no but in all seriousness I enjoyed this read HD.  There are a lot of games that arent shooters.  Im starting to get modern shooter fatigue but I honestly dont mind games like Fallout 3
Posted by Icemael
@SeriouslyNow: I think such evolution will (and must) come not from advances in storytelling, but rather from advances in mechanics with which players can engage in story-creation, i.e. role-playing (this, by the way, will result in the eradication of the "mechanics over context issue", as a game's world and characters will directly affect the mechanical experience and vice versa). I also think this evolution is many years -- decades, even -- away, as massive progress in fields like artificial intelligence and control method will be necessary before video game role-playing can become truly sophisticated.
Edited by DonPixel

@Icemael said:

@SeriouslyNow: I think such evolution will (and must) come not from advances in storytelling, but rather from advances in mechanics with which players can engage in story-creation, i.e. role-playing (this, by the way, will result in the eradication of the "mechanics over context issue", as a game's world and characters will directly affect the mechanical experience and vice versa). I also think this evolution is many years -- decades, even -- away, as massive progress in fields like artificial intelligence and control method will be necessary before video game role-playing can become truly sophisticated.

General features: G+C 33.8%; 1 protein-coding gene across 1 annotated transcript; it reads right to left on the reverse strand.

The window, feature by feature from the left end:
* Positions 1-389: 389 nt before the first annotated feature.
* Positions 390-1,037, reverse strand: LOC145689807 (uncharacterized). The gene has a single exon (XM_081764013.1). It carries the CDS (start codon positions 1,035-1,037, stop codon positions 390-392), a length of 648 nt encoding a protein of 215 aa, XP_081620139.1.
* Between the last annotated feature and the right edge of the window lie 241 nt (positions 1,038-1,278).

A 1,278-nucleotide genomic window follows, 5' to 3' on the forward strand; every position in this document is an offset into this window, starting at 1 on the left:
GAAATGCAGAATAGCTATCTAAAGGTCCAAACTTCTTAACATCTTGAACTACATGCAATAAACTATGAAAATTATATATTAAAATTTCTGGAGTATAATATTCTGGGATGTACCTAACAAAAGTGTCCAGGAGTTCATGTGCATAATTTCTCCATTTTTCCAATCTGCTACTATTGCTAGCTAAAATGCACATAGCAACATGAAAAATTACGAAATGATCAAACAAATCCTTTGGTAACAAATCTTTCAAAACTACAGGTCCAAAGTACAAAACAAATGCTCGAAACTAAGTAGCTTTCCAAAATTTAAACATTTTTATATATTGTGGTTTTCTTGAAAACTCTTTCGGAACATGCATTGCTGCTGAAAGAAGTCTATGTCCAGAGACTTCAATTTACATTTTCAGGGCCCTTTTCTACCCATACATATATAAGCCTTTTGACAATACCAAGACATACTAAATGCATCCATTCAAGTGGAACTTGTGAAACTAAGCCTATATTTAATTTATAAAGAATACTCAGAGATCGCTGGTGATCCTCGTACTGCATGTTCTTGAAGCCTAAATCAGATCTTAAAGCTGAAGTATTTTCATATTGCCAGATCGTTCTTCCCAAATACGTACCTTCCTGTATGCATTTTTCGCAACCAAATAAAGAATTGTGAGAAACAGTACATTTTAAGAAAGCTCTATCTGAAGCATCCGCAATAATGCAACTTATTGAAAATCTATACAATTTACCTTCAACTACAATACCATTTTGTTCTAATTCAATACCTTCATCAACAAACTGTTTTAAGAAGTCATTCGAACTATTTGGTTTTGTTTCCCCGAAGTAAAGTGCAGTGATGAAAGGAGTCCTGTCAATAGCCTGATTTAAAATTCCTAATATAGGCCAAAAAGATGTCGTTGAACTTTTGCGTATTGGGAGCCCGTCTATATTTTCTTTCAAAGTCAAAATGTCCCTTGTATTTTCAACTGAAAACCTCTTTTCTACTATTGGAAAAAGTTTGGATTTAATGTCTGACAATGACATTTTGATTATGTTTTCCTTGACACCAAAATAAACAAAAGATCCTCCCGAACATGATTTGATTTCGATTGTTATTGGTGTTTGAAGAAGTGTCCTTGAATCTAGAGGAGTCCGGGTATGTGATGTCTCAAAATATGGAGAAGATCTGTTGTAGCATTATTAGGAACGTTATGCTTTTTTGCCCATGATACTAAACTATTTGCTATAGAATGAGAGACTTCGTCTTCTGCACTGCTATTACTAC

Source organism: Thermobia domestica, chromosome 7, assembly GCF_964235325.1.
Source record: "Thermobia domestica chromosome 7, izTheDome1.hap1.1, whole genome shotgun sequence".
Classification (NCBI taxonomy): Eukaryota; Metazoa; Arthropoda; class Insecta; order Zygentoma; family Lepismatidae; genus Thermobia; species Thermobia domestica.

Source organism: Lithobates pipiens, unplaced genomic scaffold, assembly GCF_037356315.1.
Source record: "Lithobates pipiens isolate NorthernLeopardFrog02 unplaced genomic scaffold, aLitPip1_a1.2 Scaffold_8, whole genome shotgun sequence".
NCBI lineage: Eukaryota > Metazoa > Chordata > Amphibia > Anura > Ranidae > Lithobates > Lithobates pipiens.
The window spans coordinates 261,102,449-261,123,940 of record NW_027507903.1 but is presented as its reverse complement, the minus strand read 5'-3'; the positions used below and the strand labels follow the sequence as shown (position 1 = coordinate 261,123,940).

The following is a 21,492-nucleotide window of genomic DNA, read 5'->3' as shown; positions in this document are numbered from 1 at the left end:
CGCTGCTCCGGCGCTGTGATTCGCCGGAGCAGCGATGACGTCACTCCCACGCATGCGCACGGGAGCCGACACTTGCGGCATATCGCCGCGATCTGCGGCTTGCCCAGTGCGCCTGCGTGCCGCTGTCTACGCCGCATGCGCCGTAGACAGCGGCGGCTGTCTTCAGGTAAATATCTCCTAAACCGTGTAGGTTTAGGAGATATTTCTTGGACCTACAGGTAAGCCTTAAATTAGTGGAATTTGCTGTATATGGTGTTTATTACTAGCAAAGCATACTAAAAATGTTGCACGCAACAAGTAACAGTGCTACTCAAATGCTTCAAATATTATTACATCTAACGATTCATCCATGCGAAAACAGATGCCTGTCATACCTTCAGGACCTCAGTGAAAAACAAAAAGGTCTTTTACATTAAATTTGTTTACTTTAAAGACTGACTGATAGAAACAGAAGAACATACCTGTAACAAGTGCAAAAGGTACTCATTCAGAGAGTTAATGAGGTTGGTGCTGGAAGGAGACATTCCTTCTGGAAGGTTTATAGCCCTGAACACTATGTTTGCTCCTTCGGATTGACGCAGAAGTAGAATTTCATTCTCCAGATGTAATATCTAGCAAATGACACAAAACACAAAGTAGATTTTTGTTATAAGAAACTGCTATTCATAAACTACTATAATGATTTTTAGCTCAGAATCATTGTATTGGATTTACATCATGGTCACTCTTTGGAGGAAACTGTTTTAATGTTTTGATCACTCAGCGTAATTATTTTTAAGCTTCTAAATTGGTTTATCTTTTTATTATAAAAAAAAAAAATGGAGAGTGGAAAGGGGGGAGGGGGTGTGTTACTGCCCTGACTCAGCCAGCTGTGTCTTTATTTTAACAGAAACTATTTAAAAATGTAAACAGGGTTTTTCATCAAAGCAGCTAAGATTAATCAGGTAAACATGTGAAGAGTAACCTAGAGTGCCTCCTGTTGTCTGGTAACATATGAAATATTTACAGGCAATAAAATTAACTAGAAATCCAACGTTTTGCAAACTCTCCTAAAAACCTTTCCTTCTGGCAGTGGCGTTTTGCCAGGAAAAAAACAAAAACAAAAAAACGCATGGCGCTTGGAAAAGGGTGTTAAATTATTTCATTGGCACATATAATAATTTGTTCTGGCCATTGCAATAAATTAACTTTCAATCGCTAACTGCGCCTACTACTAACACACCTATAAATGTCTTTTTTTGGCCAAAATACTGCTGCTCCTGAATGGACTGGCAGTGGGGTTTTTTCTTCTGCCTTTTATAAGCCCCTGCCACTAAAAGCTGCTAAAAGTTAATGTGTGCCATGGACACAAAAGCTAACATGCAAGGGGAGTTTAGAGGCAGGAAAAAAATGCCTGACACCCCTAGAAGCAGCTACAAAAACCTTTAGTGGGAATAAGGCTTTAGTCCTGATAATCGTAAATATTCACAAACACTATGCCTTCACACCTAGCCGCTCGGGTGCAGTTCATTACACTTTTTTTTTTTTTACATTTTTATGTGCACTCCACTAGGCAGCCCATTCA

Exactly we still have a way to go, people talk like if doing videogames were an easy thing with a safe and low invest budget with sure and high return. Baffles me how people talk like if studios don't want to do good stories and good games, the tech is still not there and I don't mind visual tech, the crafting tools still have a way to go, AI, Physic, faster production of assets, easier engines to work on etc.. ..